PROVINCETOWN — Reports in recent years from the Association to Preserve Cape Cod (APCC), which uses data collected by the Center for Coastal Studies (CCS) at more than 100 testing stations in Cape Cod Bay and Nantucket Sound, show a steady decline in coastal water quality.
From 2019 to 2022, the proportion of coastal coves known as “embayments” deemed unacceptable in APCC’s State of the Waters report rose from 68 percent to 90 percent. And whereas Provincetown Harbor, Wellfleet Harbor, and Eastham’s Rock Harbor have shown issues before, Truro’s Pamet Harbor was deemed unacceptable for the first time in 2022.
The quality of water in coastal embayments is critical because of the shellfish, finfish, and bird populations they support — and for what it suggests about the Cape’s drinking water, according to Amy Costa, director of the CCS Water Quality Monitoring Program, which is funded primarily by a contract with Barnstable County. Poor coastal water quality can be an indicator of upland water quality problems, Costa told the Independent. “You’re going to eventually see it everywhere,” she said.
While Outer Cape residents are by now used to summer reports on algal blooms in freshwater ponds, the process affects ocean water as well. The Buzzards Bay Eutrophic Index is used across Cape Cod to track eutrophication — the process by which high levels of nutrient loading spur algae blooms, which can eventually lead to hypoxia, or low oxygen levels.
“Nitrogen is the nutrient that fuels the system,” Costa said. “If there’s too much nitrogen, there’s going to be too much phytoplankton. If there’s too much phytoplankton, that means water clarity will probably go down because it makes the waters more turbid.”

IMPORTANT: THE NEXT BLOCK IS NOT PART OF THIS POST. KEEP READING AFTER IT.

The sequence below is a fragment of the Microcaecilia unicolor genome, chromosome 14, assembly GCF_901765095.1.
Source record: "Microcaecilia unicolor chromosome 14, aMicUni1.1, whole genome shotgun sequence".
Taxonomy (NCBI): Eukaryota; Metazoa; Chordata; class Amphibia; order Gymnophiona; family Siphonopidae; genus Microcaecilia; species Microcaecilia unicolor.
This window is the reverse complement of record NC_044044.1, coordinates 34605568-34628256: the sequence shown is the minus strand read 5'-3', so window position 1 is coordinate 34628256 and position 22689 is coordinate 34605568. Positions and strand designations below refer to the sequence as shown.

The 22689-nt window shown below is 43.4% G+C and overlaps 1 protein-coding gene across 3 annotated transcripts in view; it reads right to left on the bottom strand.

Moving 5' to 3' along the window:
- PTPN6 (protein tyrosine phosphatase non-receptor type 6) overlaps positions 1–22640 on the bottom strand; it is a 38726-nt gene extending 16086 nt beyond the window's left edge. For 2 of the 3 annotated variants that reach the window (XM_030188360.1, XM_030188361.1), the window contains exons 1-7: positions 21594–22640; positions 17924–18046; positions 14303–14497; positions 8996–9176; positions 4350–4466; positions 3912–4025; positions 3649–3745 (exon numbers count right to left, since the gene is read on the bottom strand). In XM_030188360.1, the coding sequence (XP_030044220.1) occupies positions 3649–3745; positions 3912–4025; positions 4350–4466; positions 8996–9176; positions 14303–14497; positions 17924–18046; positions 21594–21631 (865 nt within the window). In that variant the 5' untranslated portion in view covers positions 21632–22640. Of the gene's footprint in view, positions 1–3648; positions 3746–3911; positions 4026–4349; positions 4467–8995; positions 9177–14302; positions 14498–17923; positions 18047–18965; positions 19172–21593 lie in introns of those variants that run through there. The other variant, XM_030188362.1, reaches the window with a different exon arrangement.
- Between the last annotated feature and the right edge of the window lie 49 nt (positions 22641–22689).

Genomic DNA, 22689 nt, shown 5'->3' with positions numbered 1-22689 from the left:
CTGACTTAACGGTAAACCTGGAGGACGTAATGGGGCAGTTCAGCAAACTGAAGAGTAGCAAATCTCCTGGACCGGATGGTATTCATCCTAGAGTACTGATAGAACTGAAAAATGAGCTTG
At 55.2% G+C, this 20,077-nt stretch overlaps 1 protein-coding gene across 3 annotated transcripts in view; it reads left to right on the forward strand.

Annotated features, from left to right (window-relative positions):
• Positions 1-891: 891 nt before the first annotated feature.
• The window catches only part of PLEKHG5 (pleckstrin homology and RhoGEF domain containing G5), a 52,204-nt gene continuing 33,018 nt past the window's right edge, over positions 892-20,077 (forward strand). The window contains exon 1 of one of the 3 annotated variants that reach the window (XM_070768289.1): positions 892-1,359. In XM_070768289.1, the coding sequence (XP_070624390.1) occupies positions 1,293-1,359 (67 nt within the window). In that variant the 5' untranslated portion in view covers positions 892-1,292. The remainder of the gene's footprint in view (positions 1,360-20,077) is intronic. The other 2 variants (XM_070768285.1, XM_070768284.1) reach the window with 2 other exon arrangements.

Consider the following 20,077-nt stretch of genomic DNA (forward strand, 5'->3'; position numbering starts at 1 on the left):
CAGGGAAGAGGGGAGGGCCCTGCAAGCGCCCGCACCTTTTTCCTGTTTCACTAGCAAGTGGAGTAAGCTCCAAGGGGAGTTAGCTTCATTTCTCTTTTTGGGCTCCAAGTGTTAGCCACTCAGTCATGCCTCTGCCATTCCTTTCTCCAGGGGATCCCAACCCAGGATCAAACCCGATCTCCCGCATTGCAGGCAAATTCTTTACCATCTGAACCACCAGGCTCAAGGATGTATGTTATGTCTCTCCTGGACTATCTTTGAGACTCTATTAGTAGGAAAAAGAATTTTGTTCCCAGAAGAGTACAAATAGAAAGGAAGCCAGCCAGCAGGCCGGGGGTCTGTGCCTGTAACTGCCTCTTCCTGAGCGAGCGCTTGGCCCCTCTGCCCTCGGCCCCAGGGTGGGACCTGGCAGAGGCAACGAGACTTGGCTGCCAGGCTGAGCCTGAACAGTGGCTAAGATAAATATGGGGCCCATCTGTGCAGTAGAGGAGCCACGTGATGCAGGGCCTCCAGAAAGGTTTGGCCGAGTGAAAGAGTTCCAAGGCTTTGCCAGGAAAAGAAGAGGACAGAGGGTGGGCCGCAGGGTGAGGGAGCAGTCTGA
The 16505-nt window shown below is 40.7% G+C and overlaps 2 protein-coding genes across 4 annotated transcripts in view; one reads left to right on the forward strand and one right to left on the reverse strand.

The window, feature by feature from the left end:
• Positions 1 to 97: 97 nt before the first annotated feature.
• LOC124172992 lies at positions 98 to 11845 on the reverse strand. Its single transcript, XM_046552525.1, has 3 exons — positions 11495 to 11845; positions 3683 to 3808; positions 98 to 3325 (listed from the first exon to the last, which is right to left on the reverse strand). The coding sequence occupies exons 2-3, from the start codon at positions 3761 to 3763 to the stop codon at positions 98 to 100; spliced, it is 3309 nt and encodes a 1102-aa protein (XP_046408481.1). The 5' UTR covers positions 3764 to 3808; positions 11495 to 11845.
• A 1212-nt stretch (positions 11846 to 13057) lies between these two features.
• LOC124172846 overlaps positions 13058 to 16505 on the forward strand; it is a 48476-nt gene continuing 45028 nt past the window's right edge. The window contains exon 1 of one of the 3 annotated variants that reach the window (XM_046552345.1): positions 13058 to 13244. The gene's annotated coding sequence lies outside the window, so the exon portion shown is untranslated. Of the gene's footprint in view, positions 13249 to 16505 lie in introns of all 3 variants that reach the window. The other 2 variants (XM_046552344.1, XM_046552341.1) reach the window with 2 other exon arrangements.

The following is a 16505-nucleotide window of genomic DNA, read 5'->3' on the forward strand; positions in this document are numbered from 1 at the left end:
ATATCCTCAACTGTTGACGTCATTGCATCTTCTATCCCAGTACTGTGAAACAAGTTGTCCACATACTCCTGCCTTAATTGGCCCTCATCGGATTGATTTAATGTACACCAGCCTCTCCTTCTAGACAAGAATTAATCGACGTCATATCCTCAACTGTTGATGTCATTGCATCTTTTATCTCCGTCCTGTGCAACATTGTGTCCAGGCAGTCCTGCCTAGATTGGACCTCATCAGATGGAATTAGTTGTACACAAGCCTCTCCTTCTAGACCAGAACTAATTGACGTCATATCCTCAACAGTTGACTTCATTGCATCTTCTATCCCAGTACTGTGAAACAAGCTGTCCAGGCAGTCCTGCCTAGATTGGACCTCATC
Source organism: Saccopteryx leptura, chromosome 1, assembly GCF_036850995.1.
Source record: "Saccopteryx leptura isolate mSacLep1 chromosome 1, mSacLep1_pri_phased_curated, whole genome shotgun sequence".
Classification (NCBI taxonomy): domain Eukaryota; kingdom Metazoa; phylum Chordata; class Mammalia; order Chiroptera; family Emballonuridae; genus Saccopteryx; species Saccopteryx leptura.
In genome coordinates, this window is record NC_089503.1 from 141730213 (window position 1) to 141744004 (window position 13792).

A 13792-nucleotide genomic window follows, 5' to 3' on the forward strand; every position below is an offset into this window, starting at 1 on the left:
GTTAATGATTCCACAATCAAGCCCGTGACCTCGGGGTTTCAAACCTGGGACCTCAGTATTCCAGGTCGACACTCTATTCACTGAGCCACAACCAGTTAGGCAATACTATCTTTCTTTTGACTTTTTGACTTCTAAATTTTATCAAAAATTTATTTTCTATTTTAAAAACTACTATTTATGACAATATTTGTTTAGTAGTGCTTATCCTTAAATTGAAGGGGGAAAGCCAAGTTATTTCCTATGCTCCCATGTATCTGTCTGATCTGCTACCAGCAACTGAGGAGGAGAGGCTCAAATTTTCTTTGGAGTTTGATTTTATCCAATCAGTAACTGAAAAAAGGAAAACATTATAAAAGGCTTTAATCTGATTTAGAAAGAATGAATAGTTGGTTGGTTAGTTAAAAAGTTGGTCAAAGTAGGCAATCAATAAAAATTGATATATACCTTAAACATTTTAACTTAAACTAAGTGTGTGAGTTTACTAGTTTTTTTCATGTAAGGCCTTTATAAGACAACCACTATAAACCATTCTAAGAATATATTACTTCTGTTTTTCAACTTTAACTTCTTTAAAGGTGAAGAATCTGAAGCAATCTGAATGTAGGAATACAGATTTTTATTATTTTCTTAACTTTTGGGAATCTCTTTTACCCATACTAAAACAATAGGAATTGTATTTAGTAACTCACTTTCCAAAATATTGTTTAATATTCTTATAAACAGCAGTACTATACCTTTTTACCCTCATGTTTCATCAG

When phytoplankton blooms in excess and then dies, decomposition uses up dissolved oxygen in the water, which kills fish and other animals that need oxygen to survive. “It’s a cycle that just keeps going,” Costa said.
“Septic systems seem to be the primary source of nitrogen on the Cape,” Costa said. Title 5 septic systems are designed to filter bacteria out of human waste rather than nitrogen, although proposed regulation changes from the state Dept. of Environmental Protection (DEP) aim to reduce nitrogen loading much further, setting a total maximum daily load for 70 embayments in southern Massachusetts.
Municipal sewer systems are expensive for taxpayers — Eastham’s new system could run from $80 million to $150 million, according to Health Director Jane Crowley — but installing hundreds or thousands of high-performing home septic systems would be expensive, too.
In 2019, an extreme hypoxic event, in which bottom waters were stripped of oxygen, resulted in a wave of lobster mortality — although Costa said that event was believed to be caused by warming waters and an invasive species of phytoplankton rather than nitrogen loading.
In the wake of that incident, the state Div. of Marine Fisheries (DMF) set up an early warning system. The CCS sends water data to DMF, and if there are fewer than four milligrams of oxygen per liter in bottom waters — where lobster traps lie — DMF dispatches a hypoxia warning to fishermen so they can move their gear.
The effort to track nitrogen in Cape Cod Bay stretches back more than 20 years, to the multi-billion-dollar Boston Outfall project that redirected 350 million gallons per day of treated effluent from Boston Harbor into an outfall pipe 36 miles north of Cape Cod Bay. In 2005, after four years of monitoring, the CCS found that the design of the outfall pipe was effective, and the effluent had minimal impact on Cape Cod Bay.
The Center for Coastal Studies continued monitoring water quality after that, adding more stations in 2006 and then expanding its work into Nantucket Sound, Costa said.
With the help of citizen scientists, the four-person CCS water-quality monitoring team tests each of its stations every two weeks from May to October and once in February for a “winter snapshot.” Oxygen levels are generally higher in the winter, said Jenny Burkhardt, a research assistant on the water-quality team, because there is “less biological matter using it up.”
The Cape Cod and Islands Water Protection Fund has been offering a 25-percent subsidy to municipal wastewater projects, but its revenues will likely be overwhelmed by the volume of new projects on Cape Cod. Another approach to the nitrogen loading problem would be a permeable reactive barrier that could “trap or take up the nitrogen as water flows towards the bay or the ocean,” according to Costa.
“There’s going to be a lot of pushback because of the expense,” Costa said. “As homeowners on Cape Cod, we can’t afford it. But it has to be done.”